National Geographic : 1977 Jan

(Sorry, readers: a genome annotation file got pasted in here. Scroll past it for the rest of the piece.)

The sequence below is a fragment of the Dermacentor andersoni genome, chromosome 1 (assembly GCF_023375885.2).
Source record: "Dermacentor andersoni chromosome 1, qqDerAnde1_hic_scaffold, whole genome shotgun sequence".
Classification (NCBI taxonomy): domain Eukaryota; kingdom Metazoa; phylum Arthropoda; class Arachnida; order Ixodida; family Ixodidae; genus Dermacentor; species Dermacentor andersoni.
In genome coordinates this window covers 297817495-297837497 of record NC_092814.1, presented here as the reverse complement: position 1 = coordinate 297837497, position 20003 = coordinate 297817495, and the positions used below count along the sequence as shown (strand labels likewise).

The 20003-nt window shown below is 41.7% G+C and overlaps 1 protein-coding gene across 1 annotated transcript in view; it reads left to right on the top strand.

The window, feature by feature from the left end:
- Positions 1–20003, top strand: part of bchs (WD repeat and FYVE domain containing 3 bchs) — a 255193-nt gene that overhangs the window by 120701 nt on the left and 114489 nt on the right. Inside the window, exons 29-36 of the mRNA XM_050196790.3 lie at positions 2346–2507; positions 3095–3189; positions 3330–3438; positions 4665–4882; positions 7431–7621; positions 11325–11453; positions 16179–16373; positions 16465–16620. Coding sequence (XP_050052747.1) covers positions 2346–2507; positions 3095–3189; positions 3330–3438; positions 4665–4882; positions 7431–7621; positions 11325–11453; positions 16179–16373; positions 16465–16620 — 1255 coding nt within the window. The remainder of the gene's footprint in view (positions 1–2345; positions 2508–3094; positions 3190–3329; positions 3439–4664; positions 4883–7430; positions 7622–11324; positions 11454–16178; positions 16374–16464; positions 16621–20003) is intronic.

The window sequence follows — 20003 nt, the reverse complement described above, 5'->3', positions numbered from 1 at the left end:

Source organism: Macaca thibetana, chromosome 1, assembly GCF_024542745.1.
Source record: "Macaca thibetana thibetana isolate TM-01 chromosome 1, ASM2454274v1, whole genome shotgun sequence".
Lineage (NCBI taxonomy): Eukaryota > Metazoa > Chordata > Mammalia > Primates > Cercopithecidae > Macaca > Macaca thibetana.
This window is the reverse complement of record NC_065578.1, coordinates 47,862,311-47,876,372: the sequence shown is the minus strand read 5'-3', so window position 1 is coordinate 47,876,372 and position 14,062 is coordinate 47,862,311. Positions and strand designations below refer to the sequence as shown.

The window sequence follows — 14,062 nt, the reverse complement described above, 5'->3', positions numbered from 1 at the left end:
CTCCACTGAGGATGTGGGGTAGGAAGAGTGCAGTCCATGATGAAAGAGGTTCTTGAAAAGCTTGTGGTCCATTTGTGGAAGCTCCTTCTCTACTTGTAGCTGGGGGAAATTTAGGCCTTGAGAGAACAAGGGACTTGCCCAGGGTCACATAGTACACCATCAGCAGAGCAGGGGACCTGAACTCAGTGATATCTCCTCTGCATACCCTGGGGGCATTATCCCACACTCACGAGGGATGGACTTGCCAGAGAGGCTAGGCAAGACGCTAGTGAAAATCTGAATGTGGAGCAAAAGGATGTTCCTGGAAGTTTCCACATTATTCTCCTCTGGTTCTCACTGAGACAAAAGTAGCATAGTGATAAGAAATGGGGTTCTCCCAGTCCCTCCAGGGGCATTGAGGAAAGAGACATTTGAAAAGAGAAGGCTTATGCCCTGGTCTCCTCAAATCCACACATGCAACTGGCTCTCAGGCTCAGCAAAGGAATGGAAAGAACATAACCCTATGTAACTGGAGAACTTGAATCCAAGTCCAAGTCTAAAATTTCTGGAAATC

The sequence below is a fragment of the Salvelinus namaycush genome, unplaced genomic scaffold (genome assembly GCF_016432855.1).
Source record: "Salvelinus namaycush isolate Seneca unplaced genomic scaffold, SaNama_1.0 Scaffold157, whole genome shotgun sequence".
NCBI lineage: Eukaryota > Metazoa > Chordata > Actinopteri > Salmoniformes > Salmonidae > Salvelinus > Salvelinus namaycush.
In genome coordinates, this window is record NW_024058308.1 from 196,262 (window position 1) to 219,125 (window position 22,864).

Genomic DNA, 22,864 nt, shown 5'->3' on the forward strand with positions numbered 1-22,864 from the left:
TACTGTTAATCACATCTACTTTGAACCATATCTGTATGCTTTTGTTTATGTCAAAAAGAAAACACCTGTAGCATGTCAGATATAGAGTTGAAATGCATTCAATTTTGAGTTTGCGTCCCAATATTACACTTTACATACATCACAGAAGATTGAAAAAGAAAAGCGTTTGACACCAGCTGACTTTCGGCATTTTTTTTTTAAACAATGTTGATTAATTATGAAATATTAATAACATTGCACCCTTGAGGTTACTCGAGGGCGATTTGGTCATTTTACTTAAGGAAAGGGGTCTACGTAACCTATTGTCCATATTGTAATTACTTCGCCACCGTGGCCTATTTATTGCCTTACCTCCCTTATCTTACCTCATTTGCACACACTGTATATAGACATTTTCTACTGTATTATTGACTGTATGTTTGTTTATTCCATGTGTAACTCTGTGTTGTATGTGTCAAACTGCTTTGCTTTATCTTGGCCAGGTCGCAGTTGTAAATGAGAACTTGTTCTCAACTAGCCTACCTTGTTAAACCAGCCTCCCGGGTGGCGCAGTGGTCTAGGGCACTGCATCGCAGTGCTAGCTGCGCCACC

C ONFRONTING A CREATURE with a five foot reach and four times as many arms as he has, Frank Wolff wasn't inclined to argue-he surrendered his fish to the octopus. The encounter took place in the San Juan Islands on the northern approaches to Washington State's immense Puget Sound. Frank, Jim Whittaker, who was one of the first American conquerors of Mount Everest, and I had taken off for a day's scuba diving among the islands. Dropping anchor in a remote cove, we went over board and set out to explore a submarine-canyon wall. At 70 feet Frank speared a choice three-pound lingcod. Then he caught a hint of familiar movement in a nearby crevice of the wall. Thinking to tempt the oc cupant out for a closer look, he dangled the fish on his spear shaft at the mouth of the crevice. Instantly a mottled brown arm shot from the crev ice, stripped the cod from the spear, and vanished back into the wall with the prize. Frank eyed the bare shaft for a long moment and turned to us with a shrug: So much for our seafood dinner. Fortunately, Frank found a replacement-a large black rockfish-and we returned to the surface. Over preparations for lunch I asked Frank, a veteran diver in Puget Sound, how big the octopus was. "Probably ten feet tip to tip," he answered. "I figure that one arm at about five feet." He shook his head. "It was a good-size octopus, but I've seen bigger. So will you, if you stay around a while." Scenic Grandeur Born of Violence I stayed two months and never saw a bigger octo pus, but I encountered other giants in and around Puget Sound, among them the world's largest timber company, the world's largest manufacturer of air liners, and what some say is the world's largest edible clam-a Bunyanesque tidbit that weighs 16 pounds or more and goes by the local name of gooeyduck. Puget Sound itself is a giant product of earth's convulsions. Clenched in the volcanic fist of the Cas cade and Olympic ranges, the huge basin was created by the motion of crustal plates, then scraped and honed by glaciers that buried their handiwork be neath a mile of ice some 14,000 years ago. Even today Puget Sound echoes to occasional re minders of its violent origin. In the northern Cascades the supposedly dormant volcano Mount Baker peri odically looses clouds of steam over its summit and stains its icy slopes with immense mud slides. Violence begot beauty on a monumental scale. Pu get Sound proper extends over some 700 breathtaking square miles (map, next page), encircled by 1,400 miles of wooded coastline, (Continued on page 76) SEA GATE OF THE PACIFIC NORTHWEST Puget Sound By WILLIAM GRAVES ASSISIANI 1:EDIOR Photographs by DAVID ALAN HARVEY Salmon to smile about! Bob Hall hefts a ten-pound coho at the Lummi Indians' fish ranch near Bellingham, Washington. The tribe's pioneer venture releases young fish to mature at sea, then traps them when they return to spawn. About 40 commercial aquiculture ventures flourish in the Puget Sound region-citadel of industry and vast outdoor playground.